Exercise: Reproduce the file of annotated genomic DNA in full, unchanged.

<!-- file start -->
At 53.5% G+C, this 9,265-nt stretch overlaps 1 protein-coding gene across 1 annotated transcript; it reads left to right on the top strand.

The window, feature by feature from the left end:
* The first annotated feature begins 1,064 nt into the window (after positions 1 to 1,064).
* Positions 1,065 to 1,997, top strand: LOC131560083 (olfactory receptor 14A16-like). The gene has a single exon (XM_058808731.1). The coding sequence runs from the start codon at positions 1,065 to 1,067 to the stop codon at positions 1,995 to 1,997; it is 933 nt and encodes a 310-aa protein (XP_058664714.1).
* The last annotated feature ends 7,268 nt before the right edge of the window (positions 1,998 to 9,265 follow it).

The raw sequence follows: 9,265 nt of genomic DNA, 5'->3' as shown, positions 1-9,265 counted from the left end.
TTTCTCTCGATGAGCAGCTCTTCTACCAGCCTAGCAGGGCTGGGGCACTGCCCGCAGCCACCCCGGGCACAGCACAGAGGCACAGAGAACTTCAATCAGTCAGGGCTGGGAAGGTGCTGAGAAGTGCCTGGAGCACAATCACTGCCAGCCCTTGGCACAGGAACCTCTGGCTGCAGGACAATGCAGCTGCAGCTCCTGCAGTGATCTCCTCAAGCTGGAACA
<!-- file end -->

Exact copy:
At 53.5% G+C, this 9,265-nt stretch overlaps 1 protein-coding gene across 1 annotated transcript; it reads left to right on the top strand.

The window, feature by feature from the left end:
* The first annotated feature begins 1,064 nt into the window (after positions 1 to 1,064).
* Positions 1,065 to 1,997, top strand: LOC131560083 (olfactory receptor 14A16-like). The gene has a single exon (XM_058808731.1). The coding sequence runs from the start codon at positions 1,065 to 1,067 to the stop codon at positions 1,995 to 1,997; it is 933 nt and encodes a 310-aa protein (XP_058664714.1).
* The last annotated feature ends 7,268 nt before the right edge of the window (positions 1,998 to 9,265 follow it).

The raw sequence follows: 9,265 nt of genomic DNA, 5'->3' as shown, positions 1-9,265 counted from the left end.
TTTCTCTCGATGAGCAGCTCTTCTACCAGCCTAGCAGGGCTGGGGCACTGCCCGCAGCCACCCCGGGCACAGCACAGAGGCACAGAGAACTTCAATCAGTCAGGGCTGGGAAGGTGCTGAGAAGTGCCTGGAGCACAATCACTGCCAGCCCTTGGCACAGGAACCTCTGGCTGCAGGACAATGCAGCTGCAGCTCCTGCAGTGATCTCCTCAAGCTGGAACA